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Noel as a brilliant, devastating heela West Side version of a Scott Fitzgerald herorarely rings true. But his deterioration and his ultimate meaning are convincing. "He takes the current myths for solid facts," says one character about him. "It never occurs to him that the Oedipus complex really doesn't exist, that it is a piece of moralistic literature. He's as orthodox as your own father, Marjorie, in his fashion . . . making a life's work out of being dogmatic, clever, superciliousand inwardly totally confused and wretched."
Author Wouk builds up real suspense about the question of whom Marjorie will finally marrya reformed Noel, a romantic Eden, a successful Wally, or plain Dr. Shapiro. The last chapter finds her a contented matron of Mamaroneck, who in her memory has revamped the past to suit the present. As she gets a little high and waltzes alone to the strains of Falling in Love with Love, she seems for a moment like the dream girl of old. But the moment passes. An old beau who is visiting her decides: "You couldn't write a play about her that would run a week, or a novel that would sell a thousand copies."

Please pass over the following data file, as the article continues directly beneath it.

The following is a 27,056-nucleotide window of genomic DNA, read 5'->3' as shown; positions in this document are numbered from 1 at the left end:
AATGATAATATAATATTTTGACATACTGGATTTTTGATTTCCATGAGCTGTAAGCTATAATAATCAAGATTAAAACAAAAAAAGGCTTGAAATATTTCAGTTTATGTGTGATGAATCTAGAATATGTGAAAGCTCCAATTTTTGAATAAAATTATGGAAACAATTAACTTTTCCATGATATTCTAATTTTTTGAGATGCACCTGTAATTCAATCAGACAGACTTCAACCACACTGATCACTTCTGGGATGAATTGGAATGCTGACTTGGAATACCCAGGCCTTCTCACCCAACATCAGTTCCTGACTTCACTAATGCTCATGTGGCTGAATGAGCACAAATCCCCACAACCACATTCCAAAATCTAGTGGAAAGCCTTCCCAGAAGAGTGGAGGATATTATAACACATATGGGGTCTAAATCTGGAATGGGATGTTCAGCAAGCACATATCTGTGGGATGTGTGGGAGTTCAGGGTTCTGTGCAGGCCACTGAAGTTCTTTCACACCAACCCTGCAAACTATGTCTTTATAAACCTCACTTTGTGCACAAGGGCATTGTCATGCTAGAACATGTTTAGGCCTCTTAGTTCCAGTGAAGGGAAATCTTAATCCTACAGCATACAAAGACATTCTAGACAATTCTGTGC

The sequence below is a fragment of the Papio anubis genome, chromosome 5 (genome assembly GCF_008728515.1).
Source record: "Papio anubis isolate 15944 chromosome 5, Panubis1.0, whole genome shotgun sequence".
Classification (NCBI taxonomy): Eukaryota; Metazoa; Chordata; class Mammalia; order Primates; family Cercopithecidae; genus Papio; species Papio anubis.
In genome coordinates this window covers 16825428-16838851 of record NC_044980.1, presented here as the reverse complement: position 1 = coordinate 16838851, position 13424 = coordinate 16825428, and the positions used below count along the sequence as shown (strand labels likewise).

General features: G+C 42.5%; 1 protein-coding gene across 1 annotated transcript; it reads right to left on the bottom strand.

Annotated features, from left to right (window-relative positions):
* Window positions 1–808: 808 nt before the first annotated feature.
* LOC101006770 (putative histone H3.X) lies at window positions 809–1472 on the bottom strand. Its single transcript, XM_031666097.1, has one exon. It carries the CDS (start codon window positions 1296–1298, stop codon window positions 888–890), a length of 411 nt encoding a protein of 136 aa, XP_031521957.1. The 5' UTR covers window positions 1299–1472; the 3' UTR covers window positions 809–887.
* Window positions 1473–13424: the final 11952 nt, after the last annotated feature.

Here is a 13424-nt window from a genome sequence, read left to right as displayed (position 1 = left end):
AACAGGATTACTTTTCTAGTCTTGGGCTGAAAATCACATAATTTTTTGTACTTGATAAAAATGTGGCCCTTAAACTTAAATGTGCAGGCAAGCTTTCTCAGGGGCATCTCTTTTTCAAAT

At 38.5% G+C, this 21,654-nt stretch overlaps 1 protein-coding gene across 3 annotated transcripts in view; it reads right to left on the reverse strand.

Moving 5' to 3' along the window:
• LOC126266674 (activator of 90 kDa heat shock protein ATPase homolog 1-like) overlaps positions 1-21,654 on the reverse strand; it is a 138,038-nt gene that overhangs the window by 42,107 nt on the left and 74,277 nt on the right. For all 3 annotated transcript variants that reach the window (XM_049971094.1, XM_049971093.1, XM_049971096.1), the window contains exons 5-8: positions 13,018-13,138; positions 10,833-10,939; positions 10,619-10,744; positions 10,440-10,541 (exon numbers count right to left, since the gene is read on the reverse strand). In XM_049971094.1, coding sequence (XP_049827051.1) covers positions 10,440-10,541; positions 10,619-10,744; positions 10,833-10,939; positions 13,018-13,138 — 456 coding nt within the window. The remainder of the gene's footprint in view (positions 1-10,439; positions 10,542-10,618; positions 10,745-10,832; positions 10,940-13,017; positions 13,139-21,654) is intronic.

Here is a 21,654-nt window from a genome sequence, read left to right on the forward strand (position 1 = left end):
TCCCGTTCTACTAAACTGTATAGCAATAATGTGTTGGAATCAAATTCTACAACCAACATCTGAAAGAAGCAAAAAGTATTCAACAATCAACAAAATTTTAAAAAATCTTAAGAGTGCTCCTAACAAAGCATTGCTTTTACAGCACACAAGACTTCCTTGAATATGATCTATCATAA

Island of Normalcy. Herman Wouk obviously disagrees. To him, Marjorie is a story he felt he had to tell: "This person has haunted me for years. It's not a girl I was in love with. It is a lot of girls I knew, since I grew up in all this."
Like.Marjorie, Wouk was born in The Bronx, the son of Abraham Isaac and Esther Levine Wouk. Both parents came from Minsk, Russia. Papa Wouk started washing clothes in a basement, rose to be president of one of New York's largest power laundries. One of Herman's earliest memories is playing hide and seek among the machines. The Wouk family was "restless, like most New Yorkers," and while Herman was still a child, made four moves, from one canyonlike apartment house to another, all within what Wouk calls "that romantic, and much overcriticized borough," The Bronx.
Though he was later to toss a nostalgic valentine to his Bronx boyhood in his novel, City Boy, little Herman got off to a depressing start. He was the neighborhood fat boy, forever guzzling chocolate milkshakes. In street fights, "I was clobbered." But he had two powerful consolations: the Wouk home life and books. As soon as he learned to read, he would sprawl on the floor for hours with a tattered old dictionary, glorying in big words like anthropomorphism.
The love that Mama and Papa Wouk lavished on him, his sister Irene and his brother Victor warms Herman to this day. Best of all he liked the Sabbath. As a rabbi's daughter, "Mama was treated rather like a princess around the house." But when Friday afternoon came, "she scrubbed the kitchen on her hands and knees until the place shone. The candles were lit, and we sang the joyful Sabbath hymns and drank the sacramental wine; the children, too. My father usually talked about the Bible." As in Marjorie Morgenstern's home, the menu was always gefilte fish,* chicken noodle soup, roast chicken, stewed prunes, tea and sponge cake. Those evenings, says Wouk, made for "an island of normalcy. Home seemed to be the place where everything happened as it should happen."